8 Elements Which You Need To Remember About When Preparing The Request For Proposal (RFP)
16 December 2020
Last week we published an article about the specification of requirements. The specification itself is not enough to obtain competitive proposals and to make a good decision when choosing the contractor, with whom you will be able to sign the contract for realization of bespoke software solution.
What should be included in the request for proposal (RFP) then? Please find below eight elements you need to consider:
- Organisation overview
Specification of the organization that requests the services is very useful. It may be in a form of a brief overview that helps to establish whether it is a small start-up, large corporation, or something in the middle. It will help the bidder to adjust the offer to the scale of that organisation.
Besides, the scope of the business should be specified. It will also help the bidder to match better their services with the client’s needs. It will also serve as a reference in the future transactions.
- Specification of the project
I believe that the main request for proposal document should include a very precise but brief specification of the project’s subject. The full specification of requirements should be described in a separate document, in a form of enclosure to request. This brief description will help the seller to verify whether the request is adequate to the services provided by the company. If so, they will proceed with the offer and the technical document with specification of requirements will be forwarded to the engineer responsible for valuation (you can check my article How Much Does It Cost To Create an IT System? to find out which elements are significant during the valuation stage).
You obviously already know how to create the specification of requirements, if not, I can refer you to: How To Prepare a Good Specification Of Requirements For IT Projects.
- Terms of accessibility
It is worth considering, at the stage of request preparation, offers of which companies are most desirable – and which are not. The client may specify the minimal terms of accessibility, which need to be provided by the bidder so their offer can be taken into account. The examples of such terms may include:
- The experience in similar projects (evidenced by a specific realization figure)
- An adequate team necessary for projects realization
- The size of the stakeholder measured by the number of its employees or income
- The Budget
If it is not confidential, providing the budget will help the bidders to prepare the offer, adequate and suitable to clients’ requirements and expectations. The provided budget helps the potential contractor to understand what project they are dealing with and to verify whether the scope of the project is appropriate. If, for any reason, the client doesn’t want to disclose the budget they have, it is worth to specify the margin within which the offer may be considered.
- Content of the offer
In the request for proposal there should be a clear specification of expectations from the offer. What the values are, which units and within what timeframes we expect the results. It may be:
- The price
- Realization time
- Warranty period
- SLA terms
- Team members
A good practice is to provide the offer template in the request for proposal in order not to miss out any relevant information by the bidder and for the client to find and verify it easily.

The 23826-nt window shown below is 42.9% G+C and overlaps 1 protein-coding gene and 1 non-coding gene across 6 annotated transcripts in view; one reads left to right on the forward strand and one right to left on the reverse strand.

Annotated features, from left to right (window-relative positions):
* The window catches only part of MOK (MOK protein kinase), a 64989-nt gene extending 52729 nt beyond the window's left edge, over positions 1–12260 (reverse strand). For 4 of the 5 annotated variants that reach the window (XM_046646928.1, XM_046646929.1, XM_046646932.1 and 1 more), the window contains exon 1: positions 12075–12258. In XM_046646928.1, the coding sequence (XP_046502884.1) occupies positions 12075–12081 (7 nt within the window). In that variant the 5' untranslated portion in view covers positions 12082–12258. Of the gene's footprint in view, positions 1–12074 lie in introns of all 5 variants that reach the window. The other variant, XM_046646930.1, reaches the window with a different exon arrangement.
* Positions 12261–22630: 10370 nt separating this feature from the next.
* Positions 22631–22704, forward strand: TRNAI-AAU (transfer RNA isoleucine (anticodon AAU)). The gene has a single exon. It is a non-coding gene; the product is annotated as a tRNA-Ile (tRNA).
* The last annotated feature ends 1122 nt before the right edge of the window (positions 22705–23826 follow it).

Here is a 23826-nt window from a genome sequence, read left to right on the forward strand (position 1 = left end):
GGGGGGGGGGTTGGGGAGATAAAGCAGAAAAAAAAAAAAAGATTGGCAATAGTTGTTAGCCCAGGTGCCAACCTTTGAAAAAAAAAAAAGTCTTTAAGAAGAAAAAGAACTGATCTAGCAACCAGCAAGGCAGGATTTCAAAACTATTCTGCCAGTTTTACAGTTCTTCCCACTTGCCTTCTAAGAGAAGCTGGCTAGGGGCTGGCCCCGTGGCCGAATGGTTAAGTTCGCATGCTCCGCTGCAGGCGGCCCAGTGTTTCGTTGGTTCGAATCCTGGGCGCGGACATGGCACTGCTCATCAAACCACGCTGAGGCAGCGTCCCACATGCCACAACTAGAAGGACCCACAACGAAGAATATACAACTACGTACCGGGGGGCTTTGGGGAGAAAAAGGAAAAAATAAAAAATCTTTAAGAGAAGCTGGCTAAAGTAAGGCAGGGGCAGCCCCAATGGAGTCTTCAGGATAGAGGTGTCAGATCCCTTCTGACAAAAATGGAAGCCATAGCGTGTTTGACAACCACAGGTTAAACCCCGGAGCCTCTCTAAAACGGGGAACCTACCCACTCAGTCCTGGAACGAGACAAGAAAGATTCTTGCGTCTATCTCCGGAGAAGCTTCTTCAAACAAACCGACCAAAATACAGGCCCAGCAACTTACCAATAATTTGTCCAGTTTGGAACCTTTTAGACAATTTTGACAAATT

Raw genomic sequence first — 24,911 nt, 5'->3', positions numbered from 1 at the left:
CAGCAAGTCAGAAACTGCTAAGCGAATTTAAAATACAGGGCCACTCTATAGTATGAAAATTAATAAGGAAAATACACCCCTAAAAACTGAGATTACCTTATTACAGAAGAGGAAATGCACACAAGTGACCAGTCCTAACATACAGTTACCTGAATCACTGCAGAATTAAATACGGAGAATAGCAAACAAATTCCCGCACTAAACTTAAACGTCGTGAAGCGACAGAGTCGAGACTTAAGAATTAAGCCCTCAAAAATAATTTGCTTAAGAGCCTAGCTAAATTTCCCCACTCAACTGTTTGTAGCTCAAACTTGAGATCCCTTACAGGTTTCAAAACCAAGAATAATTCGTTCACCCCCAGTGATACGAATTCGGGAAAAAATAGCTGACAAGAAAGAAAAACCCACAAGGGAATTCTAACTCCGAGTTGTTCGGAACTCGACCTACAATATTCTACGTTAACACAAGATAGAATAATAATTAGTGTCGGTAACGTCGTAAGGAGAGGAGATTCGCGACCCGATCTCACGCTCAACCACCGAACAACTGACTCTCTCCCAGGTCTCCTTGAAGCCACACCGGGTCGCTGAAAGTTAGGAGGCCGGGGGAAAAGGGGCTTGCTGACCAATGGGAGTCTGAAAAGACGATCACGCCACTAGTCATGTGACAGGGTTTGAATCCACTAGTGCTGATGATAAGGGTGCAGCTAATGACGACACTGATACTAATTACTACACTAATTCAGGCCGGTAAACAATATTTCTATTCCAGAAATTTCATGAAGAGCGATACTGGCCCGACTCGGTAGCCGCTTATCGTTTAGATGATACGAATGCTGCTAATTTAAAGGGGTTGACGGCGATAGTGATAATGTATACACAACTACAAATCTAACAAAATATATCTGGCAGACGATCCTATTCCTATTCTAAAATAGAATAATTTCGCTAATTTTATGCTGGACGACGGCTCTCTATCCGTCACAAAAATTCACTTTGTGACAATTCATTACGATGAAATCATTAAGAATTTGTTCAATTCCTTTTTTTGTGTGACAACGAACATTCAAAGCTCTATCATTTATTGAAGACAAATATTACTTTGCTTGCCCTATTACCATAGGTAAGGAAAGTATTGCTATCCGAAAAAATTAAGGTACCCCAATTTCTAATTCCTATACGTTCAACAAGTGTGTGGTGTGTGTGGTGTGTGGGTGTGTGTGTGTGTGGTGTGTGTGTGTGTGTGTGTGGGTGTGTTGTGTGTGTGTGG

- Selection criteria
If the criteria for the offer selection are specified in advance it is worth providing them in the request for proposal. It demonstrates clearly our expectations and straightforward approach towards potential bidders. The contractor will look at the offer differently considering the price factor as the priority or the time of realization.
There may be many selection criteria and they may be valued differently. They may not be included at all, but in such a case we need to highlight that the price is not the only requirement, or to indicate which elements of the offer will be significant during the offers selection.
- The procedure and closing date
The previous points seem obvious, but this part is equally important. In the request for proposal there should be a clear information on how (for instance via email to a specific address) and when (date and time of submission) the offer should be delivered to be considered in the process. I suggest that the date is not too distant (preferably less than a month) as the offer proposals process becomes very extensive then. On the other hand it should not be too short, as not all the potential bidders will be able to prepare the offers (one week is the minimum of acceptance).
We should remember that the closing date may be changed, on condition the potential bidders are informed.
- Means of communication with the bidders
It is for a fact that the organisations that we address the offers to will have certain enquiries. It is worth specifying the mean of communication with the bidders at the start, appointing a person responsible for communication, providing their email address in the request.
It is a good practice to provide transparent answers during the process of offers collection, in order for all the bidders to have access to that information.
The purchase process is not easy and may uncover many traps. Therefore we need to prevent such circumstances from happening by appropriate preparation at all the stages of the process. The correctly prepared RFP document is undoubtedly a relevant part of such a plan.
If you need an assistance in RFP preparation please do not hesitate to contact us. We offer such an assistance within a free consultation.